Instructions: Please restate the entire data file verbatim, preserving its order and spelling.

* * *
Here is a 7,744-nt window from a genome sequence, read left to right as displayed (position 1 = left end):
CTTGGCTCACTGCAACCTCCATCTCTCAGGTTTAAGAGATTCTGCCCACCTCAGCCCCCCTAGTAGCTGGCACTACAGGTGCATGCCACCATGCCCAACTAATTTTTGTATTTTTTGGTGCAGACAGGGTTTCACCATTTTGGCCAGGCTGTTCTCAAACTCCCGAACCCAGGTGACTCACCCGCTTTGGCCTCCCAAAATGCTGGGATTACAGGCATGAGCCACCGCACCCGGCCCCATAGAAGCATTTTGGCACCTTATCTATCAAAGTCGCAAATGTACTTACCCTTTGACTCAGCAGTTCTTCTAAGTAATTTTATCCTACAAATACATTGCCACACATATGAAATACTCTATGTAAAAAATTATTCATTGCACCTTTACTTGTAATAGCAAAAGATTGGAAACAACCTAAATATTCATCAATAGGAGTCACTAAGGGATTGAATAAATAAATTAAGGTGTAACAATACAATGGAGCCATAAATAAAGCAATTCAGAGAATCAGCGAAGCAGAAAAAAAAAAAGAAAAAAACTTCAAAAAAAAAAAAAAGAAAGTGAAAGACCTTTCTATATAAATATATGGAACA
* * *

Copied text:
Here is a 7,744-nt window from a genome sequence, read left to right as displayed (position 1 = left end):
CTTGGCTCACTGCAACCTCCATCTCTCAGGTTTAAGAGATTCTGCCCACCTCAGCCCCCCTAGTAGCTGGCACTACAGGTGCATGCCACCATGCCCAACTAATTTTTGTATTTTTTGGTGCAGACAGGGTTTCACCATTTTGGCCAGGCTGTTCTCAAACTCCCGAACCCAGGTGACTCACCCGCTTTGGCCTCCCAAAATGCTGGGATTACAGGCATGAGCCACCGCACCCGGCCCCATAGAAGCATTTTGGCACCTTATCTATCAAAGTCGCAAATGTACTTACCCTTTGACTCAGCAGTTCTTCTAAGTAATTTTATCCTACAAATACATTGCCACACATATGAAATACTCTATGTAAAAAATTATTCATTGCACCTTTACTTGTAATAGCAAAAGATTGGAAACAACCTAAATATTCATCAATAGGAGTCACTAAGGGATTGAATAAATAAATTAAGGTGTAACAATACAATGGAGCCATAAATAAAGCAATTCAGAGAATCAGCGAAGCAGAAAAAAAAAAAGAAAAAAACTTCAAAAAAAAAAAAAAGAAAGTGAAAGACCTTTCTATATAAATATATGGAACA